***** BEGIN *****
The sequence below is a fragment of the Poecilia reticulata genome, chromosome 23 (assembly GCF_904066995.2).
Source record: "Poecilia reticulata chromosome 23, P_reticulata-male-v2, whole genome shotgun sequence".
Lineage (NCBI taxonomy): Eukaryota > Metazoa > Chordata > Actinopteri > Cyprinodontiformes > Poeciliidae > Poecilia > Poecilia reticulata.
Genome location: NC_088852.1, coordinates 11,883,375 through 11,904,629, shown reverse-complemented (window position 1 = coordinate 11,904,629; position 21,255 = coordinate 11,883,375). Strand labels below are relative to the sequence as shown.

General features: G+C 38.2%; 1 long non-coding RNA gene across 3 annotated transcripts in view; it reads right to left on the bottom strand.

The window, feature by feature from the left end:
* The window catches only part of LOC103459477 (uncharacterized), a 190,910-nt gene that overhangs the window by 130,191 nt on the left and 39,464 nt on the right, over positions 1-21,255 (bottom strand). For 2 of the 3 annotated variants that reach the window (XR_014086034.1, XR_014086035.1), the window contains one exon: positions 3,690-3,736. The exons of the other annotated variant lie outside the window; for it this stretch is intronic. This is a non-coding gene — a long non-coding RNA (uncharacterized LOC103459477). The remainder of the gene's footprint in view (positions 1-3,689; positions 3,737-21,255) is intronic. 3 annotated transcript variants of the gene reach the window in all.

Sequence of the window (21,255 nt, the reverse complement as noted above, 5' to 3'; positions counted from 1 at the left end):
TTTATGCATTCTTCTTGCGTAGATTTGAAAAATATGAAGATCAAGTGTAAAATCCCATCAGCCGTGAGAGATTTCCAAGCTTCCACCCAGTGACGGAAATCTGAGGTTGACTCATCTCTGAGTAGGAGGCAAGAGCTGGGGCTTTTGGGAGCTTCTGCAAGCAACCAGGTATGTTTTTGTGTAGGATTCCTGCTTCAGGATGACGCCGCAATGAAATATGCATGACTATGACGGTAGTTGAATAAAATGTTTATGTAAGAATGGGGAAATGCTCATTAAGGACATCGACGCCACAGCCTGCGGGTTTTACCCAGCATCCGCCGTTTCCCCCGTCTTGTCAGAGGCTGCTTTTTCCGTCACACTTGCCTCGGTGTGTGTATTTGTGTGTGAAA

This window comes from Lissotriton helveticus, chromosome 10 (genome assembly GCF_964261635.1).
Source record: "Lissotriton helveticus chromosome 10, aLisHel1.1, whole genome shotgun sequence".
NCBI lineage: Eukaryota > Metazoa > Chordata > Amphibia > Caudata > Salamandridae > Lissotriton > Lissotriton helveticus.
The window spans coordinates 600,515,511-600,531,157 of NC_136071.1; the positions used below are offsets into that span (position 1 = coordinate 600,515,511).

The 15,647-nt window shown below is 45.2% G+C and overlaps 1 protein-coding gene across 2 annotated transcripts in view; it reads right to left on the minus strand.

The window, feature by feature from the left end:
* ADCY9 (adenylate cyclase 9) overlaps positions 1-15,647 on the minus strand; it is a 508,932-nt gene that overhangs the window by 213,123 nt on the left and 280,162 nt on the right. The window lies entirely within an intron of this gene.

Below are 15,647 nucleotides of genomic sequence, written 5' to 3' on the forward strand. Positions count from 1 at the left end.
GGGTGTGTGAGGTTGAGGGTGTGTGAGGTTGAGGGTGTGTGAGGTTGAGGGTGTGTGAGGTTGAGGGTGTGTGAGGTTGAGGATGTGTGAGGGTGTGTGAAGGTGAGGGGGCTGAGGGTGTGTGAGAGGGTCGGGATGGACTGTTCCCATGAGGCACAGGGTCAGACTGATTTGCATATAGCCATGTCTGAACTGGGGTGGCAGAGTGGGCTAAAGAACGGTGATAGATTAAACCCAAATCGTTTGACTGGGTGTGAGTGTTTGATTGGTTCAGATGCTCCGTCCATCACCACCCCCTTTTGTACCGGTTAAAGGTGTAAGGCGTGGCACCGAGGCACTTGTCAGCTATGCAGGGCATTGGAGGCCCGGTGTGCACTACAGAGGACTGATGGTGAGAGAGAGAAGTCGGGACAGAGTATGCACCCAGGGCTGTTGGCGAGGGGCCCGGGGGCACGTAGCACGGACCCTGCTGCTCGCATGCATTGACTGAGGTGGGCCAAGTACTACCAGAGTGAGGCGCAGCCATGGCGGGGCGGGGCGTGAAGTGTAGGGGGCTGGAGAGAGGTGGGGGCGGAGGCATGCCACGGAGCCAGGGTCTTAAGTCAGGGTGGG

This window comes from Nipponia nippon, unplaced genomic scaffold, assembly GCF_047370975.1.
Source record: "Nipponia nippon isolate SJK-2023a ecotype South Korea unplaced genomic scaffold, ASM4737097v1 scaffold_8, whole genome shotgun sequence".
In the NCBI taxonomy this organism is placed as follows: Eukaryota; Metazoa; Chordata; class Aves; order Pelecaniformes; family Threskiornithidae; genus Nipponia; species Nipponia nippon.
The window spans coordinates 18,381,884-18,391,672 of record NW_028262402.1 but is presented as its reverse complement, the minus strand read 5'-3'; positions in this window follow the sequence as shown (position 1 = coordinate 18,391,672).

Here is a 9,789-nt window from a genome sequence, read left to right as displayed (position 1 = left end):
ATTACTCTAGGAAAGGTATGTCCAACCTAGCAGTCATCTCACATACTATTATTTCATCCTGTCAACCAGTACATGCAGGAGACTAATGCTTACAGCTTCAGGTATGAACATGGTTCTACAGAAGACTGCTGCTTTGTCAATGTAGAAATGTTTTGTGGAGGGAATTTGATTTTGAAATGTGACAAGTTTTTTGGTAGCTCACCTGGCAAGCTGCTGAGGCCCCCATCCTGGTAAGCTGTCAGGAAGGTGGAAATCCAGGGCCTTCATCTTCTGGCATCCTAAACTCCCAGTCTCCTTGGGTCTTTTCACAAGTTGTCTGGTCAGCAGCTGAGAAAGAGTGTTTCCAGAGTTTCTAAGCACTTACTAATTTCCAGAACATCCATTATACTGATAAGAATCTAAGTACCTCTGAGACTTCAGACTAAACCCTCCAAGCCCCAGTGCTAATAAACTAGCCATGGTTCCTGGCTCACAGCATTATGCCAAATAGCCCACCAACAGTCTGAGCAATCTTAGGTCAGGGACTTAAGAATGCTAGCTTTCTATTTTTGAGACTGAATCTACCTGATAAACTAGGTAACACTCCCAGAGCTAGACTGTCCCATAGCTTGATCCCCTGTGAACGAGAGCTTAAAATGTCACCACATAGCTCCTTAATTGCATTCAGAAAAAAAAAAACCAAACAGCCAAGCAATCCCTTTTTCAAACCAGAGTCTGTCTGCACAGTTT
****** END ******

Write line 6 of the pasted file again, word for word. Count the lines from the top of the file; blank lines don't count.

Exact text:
The window, feature by feature from the left end: